Source: Jennifer Carter Avgerinos [http://www.chopra.com/articles/what-the-difference-between-yoga-and-pilates]
Nearly 20.4 million people were practicing Yoga in the U.S. in 2012, according to The Huffington Post, and those numbers are likely even higher now as yoga is at an all-time height of popularity.
Pilates, too, is rising in popularity. Yoga may have a bigger following right now but with celebrity Pilates teachers like Tracy Anderson and participants such as Gwyneth Paltrow, Madonna, and Jennifer Aniston, yoga may have some competition.
The good news is that you don’t have to choose between the two. A lot of people practice both yoga and Pilates to get just the right balance of benefits.
The Breakdown: Yoga Vs. Pilates
Part scientist, part mechanical genius, and part anatomist, Joseph Pilates paired his method with a variety of equipment that he referred to as “apparatus.” Yoga in the West has also recently adopted the practice of using equipment such as straps, blocks, bolsters, and eye pillows. While it’s possible that Pilates may in some ways inspire yoga, yoga certainly inspired Pilates. Pilates himself studied yoga, and his writing indicates that it was his intention to unify mind, body, and spirit, and as a result, many of the benefits of the two technologies are similar.
Both Pilates and yoga offer stress-relief, flexibility, strength, control, and endurance. The biggest difference between the two is the emphasis on the spiritual component in classes. Outside of Yoga-laties, most Pilates classes don’t offer an obvious spiritual experience, however, Pilates may be a great starting point or compliment for a yoga practice. The slower pace of a Pilates class can be meditative and stress relieving.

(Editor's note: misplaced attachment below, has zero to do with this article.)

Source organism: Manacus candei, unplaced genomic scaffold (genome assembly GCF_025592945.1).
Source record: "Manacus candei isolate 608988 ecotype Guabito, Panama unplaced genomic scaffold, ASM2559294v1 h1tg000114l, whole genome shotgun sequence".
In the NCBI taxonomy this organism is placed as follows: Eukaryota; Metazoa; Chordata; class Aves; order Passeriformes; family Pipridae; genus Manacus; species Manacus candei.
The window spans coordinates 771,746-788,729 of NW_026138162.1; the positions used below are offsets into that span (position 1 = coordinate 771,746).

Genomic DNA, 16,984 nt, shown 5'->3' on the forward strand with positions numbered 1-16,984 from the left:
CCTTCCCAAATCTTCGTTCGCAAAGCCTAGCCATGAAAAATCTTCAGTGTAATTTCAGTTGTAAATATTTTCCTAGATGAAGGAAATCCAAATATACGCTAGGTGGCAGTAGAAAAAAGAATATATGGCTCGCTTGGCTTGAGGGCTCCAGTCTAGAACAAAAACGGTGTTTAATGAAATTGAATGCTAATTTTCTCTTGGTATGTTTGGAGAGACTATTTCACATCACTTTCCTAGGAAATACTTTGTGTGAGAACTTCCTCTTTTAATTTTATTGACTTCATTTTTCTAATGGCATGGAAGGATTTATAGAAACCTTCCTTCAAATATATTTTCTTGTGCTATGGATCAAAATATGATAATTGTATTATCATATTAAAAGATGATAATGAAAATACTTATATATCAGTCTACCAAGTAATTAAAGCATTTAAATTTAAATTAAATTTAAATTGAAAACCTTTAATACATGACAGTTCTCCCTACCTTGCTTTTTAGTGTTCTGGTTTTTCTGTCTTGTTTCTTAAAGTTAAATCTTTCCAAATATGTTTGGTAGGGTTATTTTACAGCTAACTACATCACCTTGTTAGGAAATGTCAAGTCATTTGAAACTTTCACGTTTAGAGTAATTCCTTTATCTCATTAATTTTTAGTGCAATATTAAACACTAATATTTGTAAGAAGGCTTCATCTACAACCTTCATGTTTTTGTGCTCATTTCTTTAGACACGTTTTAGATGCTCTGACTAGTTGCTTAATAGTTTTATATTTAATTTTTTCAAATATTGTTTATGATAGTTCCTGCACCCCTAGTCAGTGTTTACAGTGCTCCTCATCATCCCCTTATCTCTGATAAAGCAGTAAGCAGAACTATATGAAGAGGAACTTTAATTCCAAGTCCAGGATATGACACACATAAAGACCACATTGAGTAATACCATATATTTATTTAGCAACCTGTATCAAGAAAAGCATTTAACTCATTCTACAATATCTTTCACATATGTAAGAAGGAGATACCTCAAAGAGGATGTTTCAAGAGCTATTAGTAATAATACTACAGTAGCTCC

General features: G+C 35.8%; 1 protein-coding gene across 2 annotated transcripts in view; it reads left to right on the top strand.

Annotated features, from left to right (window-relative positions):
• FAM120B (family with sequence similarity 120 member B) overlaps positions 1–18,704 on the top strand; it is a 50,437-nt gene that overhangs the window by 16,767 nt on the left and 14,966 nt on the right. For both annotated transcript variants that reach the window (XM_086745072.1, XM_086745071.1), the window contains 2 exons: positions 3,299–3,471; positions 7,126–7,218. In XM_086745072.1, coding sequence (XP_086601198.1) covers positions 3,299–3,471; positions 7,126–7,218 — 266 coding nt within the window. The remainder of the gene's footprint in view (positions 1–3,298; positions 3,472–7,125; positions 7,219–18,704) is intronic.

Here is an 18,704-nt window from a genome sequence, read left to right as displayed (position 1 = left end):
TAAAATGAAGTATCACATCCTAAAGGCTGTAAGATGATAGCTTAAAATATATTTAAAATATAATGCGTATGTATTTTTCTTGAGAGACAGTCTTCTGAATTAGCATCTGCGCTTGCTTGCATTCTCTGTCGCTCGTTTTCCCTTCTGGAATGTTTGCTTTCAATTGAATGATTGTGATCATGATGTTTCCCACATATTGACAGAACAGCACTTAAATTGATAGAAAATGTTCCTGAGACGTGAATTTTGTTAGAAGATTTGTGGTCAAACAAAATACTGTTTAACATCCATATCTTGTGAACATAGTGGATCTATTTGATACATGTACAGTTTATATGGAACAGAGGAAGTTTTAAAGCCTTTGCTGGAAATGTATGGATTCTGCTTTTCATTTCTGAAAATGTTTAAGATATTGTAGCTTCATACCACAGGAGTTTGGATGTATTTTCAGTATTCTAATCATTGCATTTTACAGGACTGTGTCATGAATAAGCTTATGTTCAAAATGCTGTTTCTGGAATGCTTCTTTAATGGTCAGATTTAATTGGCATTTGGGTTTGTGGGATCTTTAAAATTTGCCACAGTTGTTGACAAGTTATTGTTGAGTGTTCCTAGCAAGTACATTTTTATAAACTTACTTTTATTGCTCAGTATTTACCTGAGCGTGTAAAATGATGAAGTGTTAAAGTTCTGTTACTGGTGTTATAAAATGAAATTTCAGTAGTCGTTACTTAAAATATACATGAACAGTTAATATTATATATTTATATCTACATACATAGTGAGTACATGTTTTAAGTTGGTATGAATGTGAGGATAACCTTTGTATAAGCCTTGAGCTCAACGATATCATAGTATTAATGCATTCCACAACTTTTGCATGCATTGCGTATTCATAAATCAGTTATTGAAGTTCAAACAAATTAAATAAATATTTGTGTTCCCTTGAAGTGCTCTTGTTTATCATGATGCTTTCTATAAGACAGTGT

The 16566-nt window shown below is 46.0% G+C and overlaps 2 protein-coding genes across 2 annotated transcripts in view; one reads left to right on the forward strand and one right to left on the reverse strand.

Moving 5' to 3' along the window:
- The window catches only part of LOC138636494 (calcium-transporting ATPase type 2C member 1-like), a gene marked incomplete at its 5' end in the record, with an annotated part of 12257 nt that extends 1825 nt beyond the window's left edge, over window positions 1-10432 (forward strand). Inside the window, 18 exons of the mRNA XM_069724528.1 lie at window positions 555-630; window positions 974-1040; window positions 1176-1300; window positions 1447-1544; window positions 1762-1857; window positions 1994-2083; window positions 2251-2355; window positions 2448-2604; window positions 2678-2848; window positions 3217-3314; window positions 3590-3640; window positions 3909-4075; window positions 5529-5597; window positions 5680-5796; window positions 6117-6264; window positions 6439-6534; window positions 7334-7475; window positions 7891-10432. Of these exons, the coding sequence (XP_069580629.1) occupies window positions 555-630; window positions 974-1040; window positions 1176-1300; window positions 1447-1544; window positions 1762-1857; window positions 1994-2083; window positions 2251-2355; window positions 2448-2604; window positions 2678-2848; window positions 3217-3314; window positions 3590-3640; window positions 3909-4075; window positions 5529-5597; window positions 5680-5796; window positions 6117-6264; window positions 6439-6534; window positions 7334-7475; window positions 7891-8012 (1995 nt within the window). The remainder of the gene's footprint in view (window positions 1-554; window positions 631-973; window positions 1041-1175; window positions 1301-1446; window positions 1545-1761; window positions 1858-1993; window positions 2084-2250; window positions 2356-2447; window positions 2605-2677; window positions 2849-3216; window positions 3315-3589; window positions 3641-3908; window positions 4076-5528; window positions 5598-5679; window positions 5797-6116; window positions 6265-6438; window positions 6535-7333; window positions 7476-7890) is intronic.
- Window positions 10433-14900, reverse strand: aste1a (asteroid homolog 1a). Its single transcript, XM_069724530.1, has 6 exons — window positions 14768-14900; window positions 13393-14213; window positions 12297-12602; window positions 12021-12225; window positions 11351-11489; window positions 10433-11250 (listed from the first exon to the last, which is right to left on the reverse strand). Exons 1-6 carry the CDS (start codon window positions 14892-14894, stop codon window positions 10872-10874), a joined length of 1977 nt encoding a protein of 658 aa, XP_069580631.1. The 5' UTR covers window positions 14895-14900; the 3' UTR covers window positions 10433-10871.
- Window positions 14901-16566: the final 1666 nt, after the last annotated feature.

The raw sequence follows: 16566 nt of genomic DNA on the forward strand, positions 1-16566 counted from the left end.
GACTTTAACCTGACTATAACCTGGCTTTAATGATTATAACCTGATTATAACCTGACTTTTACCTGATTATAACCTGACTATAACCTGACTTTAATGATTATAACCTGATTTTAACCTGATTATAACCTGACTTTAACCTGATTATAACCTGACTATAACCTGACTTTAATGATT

Pilates: Pilates classes focus on strength, muscle toning, body control, and flexibility, with the main emphasis being core strength. Pilates is a disciplined practice that needs to be done on a regular basis to provide benefit. If you like a more structured workout without the cardio component, chanting, OMing, or complex postures, this could be the workout for you.
Yoga: On the other hand, yoga focuses on flexibility and broad muscle groups. It offers balance, endurance, strength, spirituality, and some really physical movement. Classes can range from gentle and nourishing to challenging and sweaty. With all the variety, there is always a class and a style for everyone. If you like to move and you’re a go-with-the-flow kind of person, yoga might just be your ticket.
The Perfect Combo
The question remains—should you practice yoga or Pilates? Why choose a practice when you can have the benefit of both? Although I practice some form of yoga almost every day, I also incorporate one or two Pilates sessions into my workouts each week. I enjoy the flexibility, freedom, and challenge of yoga, as well as the attention to detail and ab work that Pilates provides.
Consider your fitness priorities and level, and build your practice from there. If you’re in great shape and want to burn extra calories and work on endurance, a Hatha, Vinyasa, or Anusara yoga class would be ideal. If you’re a runner and need to fine-tune your core strength, then Pilates may be the best choice. The main thing is that you want to pick a practice that you enjoy and that you can do on a regular basis.
This content is excerpted from the original source for reading purposes. It is not an endorsed opinion by The Health Alliances Network or The United Pilates Teaching System.